Will e-readers save high street bookshops?
6 min read
16 April 2013
The number of high street bookshops in Britain has more than halved in just seven years.
I love books. I have missed my stop on a train or forgotten to eat my dinner countless times over a book. Every time I’m in a bookshop, I have to call my partner to ask how many books I’m allowed to buy because otherwise I’d buy the whole store (he usually allows me five). There’s not much in life that I love more than reading.
So, last night’s news should have been great for people like me. At a press event at the Millbank Centre in London on Monday evening, e-reader producers Kobo described their product to be “for those who love reading above all else.” They introduced their new HD reader, the Kobo Aura HD, which, with 265 dpi, has the highest resolution of all e-readers or tablets currently on the market.
The gadget is available to pre-order from today and it is, I admit, rather beautiful. It feels light and extremely comfortable to hold, thanks to contours on the back, and the HD e-ink doesn’t just look impeccable, it’s so gentle on the eyes it’s easy to forget that you are reading on an electronic device.
Of course, I’ve always shunned e-readers, with the same irrational, romanticised love for physical books that most of us old-fashioned literature junkies have. We’re the kind of people who “sniff the glue”, as Faber and Faber’s Stephen Page put it last night. (It’s not as creepy as it sounds.)
Businesses like Kobo know that, which is why they are at their proudest when they say that their new reader is “the closest experience to reading on paper”, that it’s meant to “make you forget it’s not a book you’re holding”. This industry is trying to create technology that comes as close as possible to the world’s oldest medium: books, good old paper books.
Bizarrely, this makes perfect sense.
High street booksellers are on the road to disaster; 2012 was the seventh year running in which the number of booksellers has fallen, with one shop closing every single week. In 2005, the UK boasted 4,000 bookshops on its high streets – now, there are only 1,878 left.
While physical book sales are falling rapidly, British consumers spent twice as much on e-books in 2012 than they did in 2011. No, really: twice as much!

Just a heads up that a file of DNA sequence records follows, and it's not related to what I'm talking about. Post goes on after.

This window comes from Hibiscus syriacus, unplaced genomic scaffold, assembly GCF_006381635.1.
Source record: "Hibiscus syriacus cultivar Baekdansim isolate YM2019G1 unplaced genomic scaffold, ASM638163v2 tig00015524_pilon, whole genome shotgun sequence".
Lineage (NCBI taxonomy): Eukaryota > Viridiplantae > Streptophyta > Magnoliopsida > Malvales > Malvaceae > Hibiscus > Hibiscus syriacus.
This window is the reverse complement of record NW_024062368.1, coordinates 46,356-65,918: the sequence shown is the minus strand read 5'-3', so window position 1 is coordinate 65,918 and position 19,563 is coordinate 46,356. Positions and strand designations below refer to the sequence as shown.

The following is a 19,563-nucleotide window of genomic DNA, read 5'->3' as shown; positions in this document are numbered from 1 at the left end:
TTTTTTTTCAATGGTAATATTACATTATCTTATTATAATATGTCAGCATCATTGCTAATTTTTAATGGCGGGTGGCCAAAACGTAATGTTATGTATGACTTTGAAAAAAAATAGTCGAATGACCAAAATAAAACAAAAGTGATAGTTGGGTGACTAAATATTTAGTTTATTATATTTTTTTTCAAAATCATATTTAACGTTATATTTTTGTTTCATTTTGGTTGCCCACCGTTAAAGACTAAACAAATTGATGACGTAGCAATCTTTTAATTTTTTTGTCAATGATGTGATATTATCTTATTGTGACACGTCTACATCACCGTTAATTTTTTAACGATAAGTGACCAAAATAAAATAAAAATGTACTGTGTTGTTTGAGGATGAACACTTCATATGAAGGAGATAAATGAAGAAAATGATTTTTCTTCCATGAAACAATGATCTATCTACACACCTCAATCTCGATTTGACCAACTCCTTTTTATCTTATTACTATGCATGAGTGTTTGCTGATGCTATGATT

Times are tough for high street booksellers. They can’t possibly compete with the prices of Amazon – the big, bad scapegoat of business -, who sell both physical books and e-books online. Instead, they need to make up for price with expertise and physical presence. Their function is now similar to independent record stores, which are booming in the UK by leveraging their function as physical community hubs and small gig venues.
Patrick Neale, president of the Booksellers Association (BA), said that independent booksellers need to stand out with their bookworm abilities: recommend great reads and give great customer service. But to survive, they also need to embrace the industry’s new dynamic.
BA has partnered with Kobo to introduce e-readers to independent book stores. When the first e-readers popped up in his shop, says Neale, “So many customers actually showed relief that they could talk to us about e-readers. Having them [e-readers] on display started the conversation.”
He continued: “My message is that Kobo have understood the high street and help us enthuse about books. I’m hoping we’ll enjoy the future of e-books.”
Can e-readers and high street book shops merge to create a new platform for literature? Will there be space for both?
According to Kobo CCO, Michael Tamblyn, there is: “Our philosophy has been that this is a revolution that has to happen with booksellers. We should come out the other side with a stronger, more robust industry.”
Oh, I hope so, Michael.
Undeniably, electronic readers are an exciting development with enormous influences on the business of publishing and book retail. They open up opportunities to create products and formats we’ve never created before, new levels of interaction with books, and an accessibility to literature we could have only dreamed of a century ago. At the same time, they cater to the changing habits of book buyers, who want speed and convenience above all else.
It’s fascinating to watch the impact of e-readers on the industry grow, and to see partnerships emerge. I do hope that a collaboration will make independent bookstores stronger and help them to re-establish their place as a hub for writers and readers on a search to discover new ideas.
I doubt that my own reading habits will change any time soon – I’m too stubborn. This morning, I left my sleek new Kobo Aura HD at home and packed my heavy, impractical, hardback copy of “Umbrella” instead.